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Children’s Secretary Ed Balls recently threatened to ban extremist teachers from Britain’s schools following a row over claims that two independent Muslim schools were directing public money to an Islamist group, Hizb-ut-Tahir.Anyone found to be inciting hatred against someone else on the grounds of their religion could be charged under the Racial and Religious Hatred Act 2006. But if local authorities and school governors decide to dismiss teachers who preach racial and religious hatred, they are likely to be sued by those sacked on the grounds of religious discrimination and breach of the human right to hold and manifest religious views. However, case law indicates that employers will probably prevail if the employees’ views offend co-workers or customers/service users and breach internal equality policies. Where employees have been dismissed or disciplined for proselytising or expressing religious views in the workplace contrary to workplace practices, the courts have consistently held it was because of the employee’s conduct rather than the employer’s discriminatory treatment on the grounds of their religion.
Recent cases In the case of Apelogun-Gabriels v London Borough of Lambeth (case ref ET/2301976/05), a committed Christian, who believed he needed to spread God’s word, distributed sections from the Bible to work colleagues that commented on homosexuality being a sin. This conduct was in breach of the employer’s equal opportunities policy. His dismissal was held to be on the grounds of distributing homophobic literature that resulted in the harassment of gay colleagues, not because of his religion. In the case of Chondol v Liverpool City Council (case ref UKEAT/0298/08) a social worker, working with vulnerable adults, gave a Bible to a client and asked another whether he believed in God. He was dismissed for failing to observe the council’s policy prohibiting the overt promotion of religious beliefs. The reason for dismissal was held to be his conduct and not his religion. The case of London Borough of Islington v Ladele (case ref UKEAT/0453/08) concerned a Christian registrar who refused to officiate at civil partnerships between gay couples. She was disciplined and threatened with dismissal. The EAT decided this treatment was not because of her religious beliefs but because of her conduct, namely her failure to carry out core duties including officiating over legal ceremonies. The EAT held that, having accepted that the aim of “providing the service on a non-discriminatory basis” was legitimate, it must follow that the local authority was entitled to require all registrars to perform the full range of services. In the case of McClintock v Department of Constitutional Affairs (case ref UKEAT/0223/07) a Christian magistrate did not wish to determine same-sex adoption cases. The Department of Constitutional Affairs refused to excuse him from hearing those cases. The EAT held that the magistrate’s conduct breached his oath to serve faithfully and obey instructions in the performance of his function. The employer’s treatment was, therefore, not discriminatory on the grounds of his religion. Recently, in the case of McFarlane v Relate Avon Ltd, the EAT ruled on the dismissal of a Christian relationship counsellor who provided confidential sex therapy and relationship counselling for couples. He had refused to work with gay couples if it would involve promoting homosexual activity. His dismissal was held not to be on the grounds of his religion but his conduct, which breached the counselling service’s code of ethics that required him to respect the dignity of clients on issues such as sexual orientation.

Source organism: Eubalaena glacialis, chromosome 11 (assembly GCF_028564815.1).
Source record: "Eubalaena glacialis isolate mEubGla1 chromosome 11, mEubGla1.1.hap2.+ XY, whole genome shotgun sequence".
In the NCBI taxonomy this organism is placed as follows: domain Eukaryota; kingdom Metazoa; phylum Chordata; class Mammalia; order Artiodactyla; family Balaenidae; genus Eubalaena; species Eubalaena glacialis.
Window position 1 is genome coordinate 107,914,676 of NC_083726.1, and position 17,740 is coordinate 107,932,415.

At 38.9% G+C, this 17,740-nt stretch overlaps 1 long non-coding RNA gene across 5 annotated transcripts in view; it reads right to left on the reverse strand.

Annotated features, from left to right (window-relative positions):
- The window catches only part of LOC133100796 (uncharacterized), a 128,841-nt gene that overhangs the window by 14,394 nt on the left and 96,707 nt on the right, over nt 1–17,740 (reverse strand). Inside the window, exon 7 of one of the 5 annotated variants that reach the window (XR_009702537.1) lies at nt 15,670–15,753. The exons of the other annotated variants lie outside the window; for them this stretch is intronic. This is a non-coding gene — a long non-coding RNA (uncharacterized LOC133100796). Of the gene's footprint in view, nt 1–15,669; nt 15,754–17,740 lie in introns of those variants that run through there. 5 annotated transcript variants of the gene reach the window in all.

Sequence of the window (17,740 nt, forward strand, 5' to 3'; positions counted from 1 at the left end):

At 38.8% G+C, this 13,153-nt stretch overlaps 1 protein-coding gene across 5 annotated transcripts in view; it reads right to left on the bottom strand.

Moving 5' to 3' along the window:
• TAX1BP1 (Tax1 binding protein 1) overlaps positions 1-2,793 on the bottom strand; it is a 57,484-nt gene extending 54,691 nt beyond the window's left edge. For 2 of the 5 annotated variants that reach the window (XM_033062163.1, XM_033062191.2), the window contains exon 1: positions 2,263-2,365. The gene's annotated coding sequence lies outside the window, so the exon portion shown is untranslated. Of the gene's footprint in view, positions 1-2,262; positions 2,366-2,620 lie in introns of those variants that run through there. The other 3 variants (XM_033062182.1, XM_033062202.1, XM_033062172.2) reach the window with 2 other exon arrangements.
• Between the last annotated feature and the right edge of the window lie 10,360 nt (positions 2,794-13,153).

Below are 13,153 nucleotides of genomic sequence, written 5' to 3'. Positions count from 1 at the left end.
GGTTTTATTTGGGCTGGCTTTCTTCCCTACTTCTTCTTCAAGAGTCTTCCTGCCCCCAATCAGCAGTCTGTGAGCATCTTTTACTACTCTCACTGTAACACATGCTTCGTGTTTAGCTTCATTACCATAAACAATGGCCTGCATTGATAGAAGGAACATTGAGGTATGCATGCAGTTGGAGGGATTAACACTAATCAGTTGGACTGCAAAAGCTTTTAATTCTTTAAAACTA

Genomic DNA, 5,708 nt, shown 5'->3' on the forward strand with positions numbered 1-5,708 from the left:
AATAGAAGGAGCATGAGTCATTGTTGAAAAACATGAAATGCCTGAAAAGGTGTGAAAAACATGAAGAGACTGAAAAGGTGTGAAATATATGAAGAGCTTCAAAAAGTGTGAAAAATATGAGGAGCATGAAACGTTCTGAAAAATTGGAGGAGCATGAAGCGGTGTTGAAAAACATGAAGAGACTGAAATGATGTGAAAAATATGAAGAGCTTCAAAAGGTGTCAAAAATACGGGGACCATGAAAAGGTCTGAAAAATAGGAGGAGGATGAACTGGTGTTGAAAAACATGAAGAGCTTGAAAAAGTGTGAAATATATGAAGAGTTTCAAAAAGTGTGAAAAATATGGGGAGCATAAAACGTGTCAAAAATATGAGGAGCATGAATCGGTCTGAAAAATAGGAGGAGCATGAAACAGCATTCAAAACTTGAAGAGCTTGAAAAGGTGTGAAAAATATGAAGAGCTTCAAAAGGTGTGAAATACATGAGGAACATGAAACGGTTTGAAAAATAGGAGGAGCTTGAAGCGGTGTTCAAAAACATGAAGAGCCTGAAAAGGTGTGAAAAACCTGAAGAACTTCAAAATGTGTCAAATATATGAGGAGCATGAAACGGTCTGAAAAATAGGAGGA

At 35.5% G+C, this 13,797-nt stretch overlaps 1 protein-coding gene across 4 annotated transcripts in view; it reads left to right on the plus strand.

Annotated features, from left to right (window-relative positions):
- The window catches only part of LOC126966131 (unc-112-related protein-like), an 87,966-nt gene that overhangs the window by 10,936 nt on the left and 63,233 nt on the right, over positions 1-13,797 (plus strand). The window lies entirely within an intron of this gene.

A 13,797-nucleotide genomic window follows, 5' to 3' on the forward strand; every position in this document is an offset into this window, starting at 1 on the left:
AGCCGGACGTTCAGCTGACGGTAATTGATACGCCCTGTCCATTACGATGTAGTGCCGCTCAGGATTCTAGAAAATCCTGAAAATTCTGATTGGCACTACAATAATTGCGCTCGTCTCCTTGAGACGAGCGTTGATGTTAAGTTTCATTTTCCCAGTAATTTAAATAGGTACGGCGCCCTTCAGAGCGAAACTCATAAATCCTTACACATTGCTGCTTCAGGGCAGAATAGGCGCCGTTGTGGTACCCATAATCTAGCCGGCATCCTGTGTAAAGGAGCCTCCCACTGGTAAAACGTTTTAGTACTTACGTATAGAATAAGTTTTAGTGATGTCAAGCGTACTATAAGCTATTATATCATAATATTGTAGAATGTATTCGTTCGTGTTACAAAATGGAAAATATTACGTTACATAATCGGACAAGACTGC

Human rightsSo, religious discrimination laws are unlikely to protect any extremist teachers if Ed Balls decides to ban them – but human rights laws won’t provide much help either. Although the right to hold religious (including extremist) views is absolute, the right to manifest them can be restricted where necessary in the interests of public safety, to protect public order, health or morals, or to protect the rights and freedoms of others. The government could argue that inciting racial and religious hatred is an infringement of the rights and freedoms of others in a democratic society. Employers could take a similar approach, provided that their response is necessary and proportionate. They need to strike a balance between the rights of the employees concerned and the workforce affected by the manifestation of religious views.Key points• Employees who hold religious views are protected from workplace discrimination primarily by the Employment Equality (Religion or Belief) Regulations 2003, the Human Rights Act 1998 and the Equality Act 2006.• Where an employee’s manifestation of those religious beliefs discriminate against and harass other protected groups, the employer may be justified in taking action to prevent such conduct.• Clear equal opportunity and anti-harassment policies prohibiting unlawful discrimination against colleagues, clients and third parties connected with the workplace, should give the employer the means to address conflicts between religious beliefs and the rights of others in the workplace fairly and lawfully. • Policies such as those detailed above should not be blindly applied. Employers should consider the rights of all employees concerned, including those whose religious beliefs have triggered the concerns, and assess whether the action they plan to take is proportionate and necessary in the circumstances. • A written equality policy is not enough in itself. There should also be workforce training, policy monitoring and regular reinforcement of the principles by senior management.